Our weekly gleanings present the latest happenings, research and writing along the tangled banks of culture and agriculture. This week: ant farmers, re-peasantization and cannibalism
This week’s gleaning is not inspired by certain recreational practices associated with today’s date (but check out a short ethnographic film from Sapiens on marijuana tourism in Morocco). Instead it reflects on the first development of “higher forms” (read: complex, large scale) of agricultural production, not by humans in Neolithic Mesopotamia, but by leaf-cutter ants moving into dryland environments 30 million years ago. A study in last week’s Proceedings of the Royal Society reports that the “world’s first sustainable, industrial-scale agriculture began when crops became dependent on their ant farmers”. The way we talk about fungus farming by ants is often colored by the way we think about human farming. Why would we call ant farming industrial? The authors distinguish the agricultural behavior of these ants from the “lower, primitive forms of ant agriculture”, where fungus species are not fully domesticated.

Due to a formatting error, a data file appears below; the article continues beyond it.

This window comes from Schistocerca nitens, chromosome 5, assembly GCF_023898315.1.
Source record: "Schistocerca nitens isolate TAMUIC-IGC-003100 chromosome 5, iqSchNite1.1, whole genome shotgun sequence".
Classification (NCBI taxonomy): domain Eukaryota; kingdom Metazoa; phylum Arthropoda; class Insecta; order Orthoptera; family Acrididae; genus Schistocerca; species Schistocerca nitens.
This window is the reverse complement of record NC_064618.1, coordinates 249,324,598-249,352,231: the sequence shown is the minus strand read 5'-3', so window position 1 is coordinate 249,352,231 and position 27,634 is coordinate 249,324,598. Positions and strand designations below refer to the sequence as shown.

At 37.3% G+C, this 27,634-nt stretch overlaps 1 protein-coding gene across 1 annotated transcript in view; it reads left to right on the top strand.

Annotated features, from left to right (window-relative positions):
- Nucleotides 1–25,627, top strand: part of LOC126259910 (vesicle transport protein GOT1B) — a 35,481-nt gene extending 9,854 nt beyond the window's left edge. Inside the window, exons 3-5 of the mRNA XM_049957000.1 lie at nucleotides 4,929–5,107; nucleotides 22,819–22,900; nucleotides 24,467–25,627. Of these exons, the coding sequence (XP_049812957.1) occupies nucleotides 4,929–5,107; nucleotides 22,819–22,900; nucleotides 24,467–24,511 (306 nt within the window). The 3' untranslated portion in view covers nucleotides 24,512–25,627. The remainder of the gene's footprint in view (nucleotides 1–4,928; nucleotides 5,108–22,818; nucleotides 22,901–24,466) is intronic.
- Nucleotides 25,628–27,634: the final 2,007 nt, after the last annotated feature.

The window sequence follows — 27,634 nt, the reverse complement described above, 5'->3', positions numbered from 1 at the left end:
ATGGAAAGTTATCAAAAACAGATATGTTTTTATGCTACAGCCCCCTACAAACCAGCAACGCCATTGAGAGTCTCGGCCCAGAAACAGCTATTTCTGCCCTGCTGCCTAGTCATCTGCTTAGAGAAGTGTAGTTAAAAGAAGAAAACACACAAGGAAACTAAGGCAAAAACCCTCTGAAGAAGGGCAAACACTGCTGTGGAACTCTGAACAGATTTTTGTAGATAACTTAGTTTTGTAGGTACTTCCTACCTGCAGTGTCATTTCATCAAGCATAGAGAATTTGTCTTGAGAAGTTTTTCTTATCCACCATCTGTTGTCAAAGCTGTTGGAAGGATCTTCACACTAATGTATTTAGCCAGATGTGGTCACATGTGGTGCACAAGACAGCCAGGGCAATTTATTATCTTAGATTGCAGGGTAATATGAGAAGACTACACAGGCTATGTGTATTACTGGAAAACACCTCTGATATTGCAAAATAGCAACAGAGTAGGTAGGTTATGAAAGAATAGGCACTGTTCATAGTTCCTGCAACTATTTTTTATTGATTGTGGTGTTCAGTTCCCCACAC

Conventional distinctions between peasant and industrial forms of human agriculture often feature similar descriptors. Rita Calvario has a new article out in the Journal of Peasant Studies following re-peasantization movements in the Basque territory that subvert modernization narratives of agricultural progress. Why do we see high and low agriculture as more-than-human universals? How could more-than-human perspectives of ant agriculture in turn subvert contemporary concepts of food sovereignty?